Guess What? Crown Molding Doesn’t Have to Look Old-Fashioned
Intricate crown molding and baseboards—you know, the kind with scrollwork and dentils and multiple layers—are all well and good in a restored historic apartment in some romantic European city. But if you live in a modern house, or even just one of those cookie-cutter, white box situations, the elaborateness of those architectural details suddenly feels old-school, out of place, or, at worse, fake. You could forgo the moldings altogether—done right, it can be totally minimalist-chic—but there’s a middle ground for those of us who aren’t ready to go that spare. The moldings we’ve gathered below are purposefully clean-lined and simple without being boring. In other words, they’re meant to be the icing on the cake rather than the cake itself. (We’ll leave your glorious reupholstered sofa from the flea market for that role.)
Super subtle cove molding
Part of design studio Space Exploration’s renovation of this two-bedroom apartment in Brooklyn’s Sunset Park involved restoring the original cove moldings. The style spans that junction where the walls meet the ceiling, and when it’s painted the same color, it almost disappears.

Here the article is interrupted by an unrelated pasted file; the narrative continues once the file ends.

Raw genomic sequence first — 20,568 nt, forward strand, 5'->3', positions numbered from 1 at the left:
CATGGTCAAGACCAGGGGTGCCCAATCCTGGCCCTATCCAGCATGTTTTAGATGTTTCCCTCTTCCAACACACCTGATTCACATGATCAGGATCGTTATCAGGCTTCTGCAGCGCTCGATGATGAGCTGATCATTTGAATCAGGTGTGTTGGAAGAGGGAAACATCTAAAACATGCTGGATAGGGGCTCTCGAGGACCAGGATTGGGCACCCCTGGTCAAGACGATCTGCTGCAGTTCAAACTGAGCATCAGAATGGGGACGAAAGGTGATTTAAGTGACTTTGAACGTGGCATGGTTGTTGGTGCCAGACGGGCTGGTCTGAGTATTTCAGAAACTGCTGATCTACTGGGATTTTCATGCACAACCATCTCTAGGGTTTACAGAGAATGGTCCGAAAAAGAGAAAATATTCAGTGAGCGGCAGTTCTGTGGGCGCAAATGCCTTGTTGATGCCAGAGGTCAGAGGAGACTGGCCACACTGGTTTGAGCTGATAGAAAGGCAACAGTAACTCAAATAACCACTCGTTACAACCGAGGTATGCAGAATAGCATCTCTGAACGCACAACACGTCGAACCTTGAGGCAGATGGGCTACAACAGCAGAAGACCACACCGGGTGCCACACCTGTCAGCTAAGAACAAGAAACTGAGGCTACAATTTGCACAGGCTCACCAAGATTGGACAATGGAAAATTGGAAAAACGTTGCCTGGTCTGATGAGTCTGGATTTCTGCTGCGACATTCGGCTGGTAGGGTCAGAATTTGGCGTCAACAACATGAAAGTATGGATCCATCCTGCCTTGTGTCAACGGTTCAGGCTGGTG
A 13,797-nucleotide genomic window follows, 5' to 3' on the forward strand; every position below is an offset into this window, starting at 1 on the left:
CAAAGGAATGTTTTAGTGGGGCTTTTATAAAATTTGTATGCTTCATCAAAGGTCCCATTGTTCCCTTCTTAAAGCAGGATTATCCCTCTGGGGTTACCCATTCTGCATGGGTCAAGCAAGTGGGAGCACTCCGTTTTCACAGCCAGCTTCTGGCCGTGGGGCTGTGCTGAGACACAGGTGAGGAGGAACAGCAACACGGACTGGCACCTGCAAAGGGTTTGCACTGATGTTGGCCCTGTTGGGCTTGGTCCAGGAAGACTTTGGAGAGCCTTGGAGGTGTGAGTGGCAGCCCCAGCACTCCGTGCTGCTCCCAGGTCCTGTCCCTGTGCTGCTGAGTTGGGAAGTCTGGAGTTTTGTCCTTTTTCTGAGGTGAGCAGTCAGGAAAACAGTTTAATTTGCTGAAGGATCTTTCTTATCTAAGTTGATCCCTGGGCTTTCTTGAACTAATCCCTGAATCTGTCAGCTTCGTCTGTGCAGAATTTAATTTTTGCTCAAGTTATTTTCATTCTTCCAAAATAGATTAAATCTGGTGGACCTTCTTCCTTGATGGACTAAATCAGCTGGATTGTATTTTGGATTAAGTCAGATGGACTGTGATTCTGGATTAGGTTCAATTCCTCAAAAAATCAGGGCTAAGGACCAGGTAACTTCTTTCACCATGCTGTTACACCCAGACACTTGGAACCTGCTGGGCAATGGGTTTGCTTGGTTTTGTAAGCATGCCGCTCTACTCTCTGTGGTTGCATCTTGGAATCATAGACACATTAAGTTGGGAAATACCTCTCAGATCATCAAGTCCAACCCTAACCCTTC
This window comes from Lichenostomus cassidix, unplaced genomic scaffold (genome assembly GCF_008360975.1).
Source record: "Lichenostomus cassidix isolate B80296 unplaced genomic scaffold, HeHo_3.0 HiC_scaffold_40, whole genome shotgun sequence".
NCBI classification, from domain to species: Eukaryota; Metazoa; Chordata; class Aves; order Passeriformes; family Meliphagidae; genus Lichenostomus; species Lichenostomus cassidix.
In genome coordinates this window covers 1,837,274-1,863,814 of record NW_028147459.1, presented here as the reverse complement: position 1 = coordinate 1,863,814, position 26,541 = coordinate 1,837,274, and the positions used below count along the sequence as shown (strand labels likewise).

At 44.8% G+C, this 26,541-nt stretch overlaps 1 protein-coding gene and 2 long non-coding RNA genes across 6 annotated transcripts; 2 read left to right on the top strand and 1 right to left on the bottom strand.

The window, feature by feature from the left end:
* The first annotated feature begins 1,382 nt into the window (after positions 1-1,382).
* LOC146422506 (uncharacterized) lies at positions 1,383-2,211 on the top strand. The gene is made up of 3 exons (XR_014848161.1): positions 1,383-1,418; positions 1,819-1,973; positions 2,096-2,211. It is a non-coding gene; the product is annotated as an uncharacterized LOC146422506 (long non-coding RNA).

Tiered, Art Deco–style crown molding
For extra oomph, consider a layered style that builds up to the ceiling. (Repeat the design as a railing on the wall, as shown here, for even more drama.)
Thick cove molding
Susan Simonpietri, founder of design firm Chango & Co., installed oversized cove molding in many of the rooms in this Connecticut family getaway. Just like the rest of the house, this detail is elegant but doesn’t take itself too seriously.
There’s no crown molding in sight at this Hamptons home designed by Jessica Kamel, founder of Ronen Lev. Instead she chose to go with just the simplest of base moldings, so the walls look finished but still streamlined.